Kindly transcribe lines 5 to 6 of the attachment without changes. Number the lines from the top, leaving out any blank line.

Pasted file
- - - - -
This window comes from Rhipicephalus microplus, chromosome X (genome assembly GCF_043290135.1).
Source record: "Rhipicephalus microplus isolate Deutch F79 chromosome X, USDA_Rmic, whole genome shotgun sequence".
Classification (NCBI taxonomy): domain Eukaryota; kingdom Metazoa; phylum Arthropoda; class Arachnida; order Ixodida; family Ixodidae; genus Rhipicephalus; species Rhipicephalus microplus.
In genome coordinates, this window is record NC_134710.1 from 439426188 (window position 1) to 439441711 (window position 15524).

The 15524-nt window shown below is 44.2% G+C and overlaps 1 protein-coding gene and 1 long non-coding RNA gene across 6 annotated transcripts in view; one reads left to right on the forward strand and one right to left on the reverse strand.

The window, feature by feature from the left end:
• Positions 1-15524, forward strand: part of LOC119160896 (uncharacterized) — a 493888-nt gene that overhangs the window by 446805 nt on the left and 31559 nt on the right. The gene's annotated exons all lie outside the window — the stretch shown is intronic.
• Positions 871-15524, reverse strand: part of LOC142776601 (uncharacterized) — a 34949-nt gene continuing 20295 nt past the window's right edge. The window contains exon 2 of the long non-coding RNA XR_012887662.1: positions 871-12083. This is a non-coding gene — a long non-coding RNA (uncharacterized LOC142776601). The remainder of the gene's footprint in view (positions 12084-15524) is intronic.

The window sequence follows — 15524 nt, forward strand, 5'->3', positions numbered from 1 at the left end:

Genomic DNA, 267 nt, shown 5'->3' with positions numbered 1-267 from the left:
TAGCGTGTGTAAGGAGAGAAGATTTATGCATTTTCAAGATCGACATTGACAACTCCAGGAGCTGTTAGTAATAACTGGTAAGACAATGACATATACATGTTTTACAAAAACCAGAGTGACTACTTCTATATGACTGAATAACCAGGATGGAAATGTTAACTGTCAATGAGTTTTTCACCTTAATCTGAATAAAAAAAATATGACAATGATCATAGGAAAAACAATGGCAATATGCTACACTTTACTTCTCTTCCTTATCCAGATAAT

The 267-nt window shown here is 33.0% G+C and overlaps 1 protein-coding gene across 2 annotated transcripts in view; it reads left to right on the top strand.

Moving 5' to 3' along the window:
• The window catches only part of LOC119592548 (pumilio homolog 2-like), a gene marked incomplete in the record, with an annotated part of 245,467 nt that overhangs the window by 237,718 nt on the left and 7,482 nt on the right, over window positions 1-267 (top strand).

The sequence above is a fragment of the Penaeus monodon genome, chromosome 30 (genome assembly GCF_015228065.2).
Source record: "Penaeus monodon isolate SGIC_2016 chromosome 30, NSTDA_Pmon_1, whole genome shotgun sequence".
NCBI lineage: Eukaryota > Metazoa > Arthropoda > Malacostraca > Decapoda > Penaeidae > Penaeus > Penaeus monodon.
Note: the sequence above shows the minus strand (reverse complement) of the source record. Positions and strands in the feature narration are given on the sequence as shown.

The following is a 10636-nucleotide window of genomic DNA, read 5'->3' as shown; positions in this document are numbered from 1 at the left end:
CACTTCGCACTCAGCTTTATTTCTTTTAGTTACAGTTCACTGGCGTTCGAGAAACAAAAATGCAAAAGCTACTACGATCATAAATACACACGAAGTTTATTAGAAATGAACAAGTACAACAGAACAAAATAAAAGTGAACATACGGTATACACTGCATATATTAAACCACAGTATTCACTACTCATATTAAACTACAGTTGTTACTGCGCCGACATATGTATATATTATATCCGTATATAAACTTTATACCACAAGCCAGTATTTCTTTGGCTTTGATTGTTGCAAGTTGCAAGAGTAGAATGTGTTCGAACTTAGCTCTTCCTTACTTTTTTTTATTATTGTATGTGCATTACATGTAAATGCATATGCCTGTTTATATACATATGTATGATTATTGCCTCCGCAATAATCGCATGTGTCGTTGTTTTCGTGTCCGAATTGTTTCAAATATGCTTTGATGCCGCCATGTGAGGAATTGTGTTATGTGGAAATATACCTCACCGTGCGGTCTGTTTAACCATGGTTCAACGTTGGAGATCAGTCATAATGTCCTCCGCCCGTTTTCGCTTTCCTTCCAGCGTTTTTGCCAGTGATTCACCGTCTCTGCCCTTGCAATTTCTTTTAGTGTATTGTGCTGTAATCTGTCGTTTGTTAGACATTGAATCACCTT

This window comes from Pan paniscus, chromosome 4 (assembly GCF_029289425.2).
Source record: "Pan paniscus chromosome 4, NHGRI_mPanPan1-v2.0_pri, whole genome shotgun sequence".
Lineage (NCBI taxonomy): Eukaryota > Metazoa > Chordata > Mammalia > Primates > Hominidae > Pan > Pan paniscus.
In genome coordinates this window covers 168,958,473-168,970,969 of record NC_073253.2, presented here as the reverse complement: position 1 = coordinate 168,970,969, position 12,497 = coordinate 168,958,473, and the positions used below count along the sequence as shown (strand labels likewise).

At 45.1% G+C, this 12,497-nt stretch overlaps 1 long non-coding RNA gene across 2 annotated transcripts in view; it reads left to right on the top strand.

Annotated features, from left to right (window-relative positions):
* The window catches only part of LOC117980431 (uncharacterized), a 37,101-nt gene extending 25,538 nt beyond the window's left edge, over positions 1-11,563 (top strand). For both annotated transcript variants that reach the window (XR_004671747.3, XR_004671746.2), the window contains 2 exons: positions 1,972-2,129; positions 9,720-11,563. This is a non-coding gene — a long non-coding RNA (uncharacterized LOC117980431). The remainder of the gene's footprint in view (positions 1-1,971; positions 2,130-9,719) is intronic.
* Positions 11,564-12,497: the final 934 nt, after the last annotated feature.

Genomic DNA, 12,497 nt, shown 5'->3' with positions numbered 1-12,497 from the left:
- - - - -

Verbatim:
The 15524-nt window shown below is 44.2% G+C and overlaps 1 protein-coding gene and 1 long non-coding RNA gene across 6 annotated transcripts in view; one reads left to right on the forward strand and one right to left on the reverse strand.

The window, feature by feature from the left end: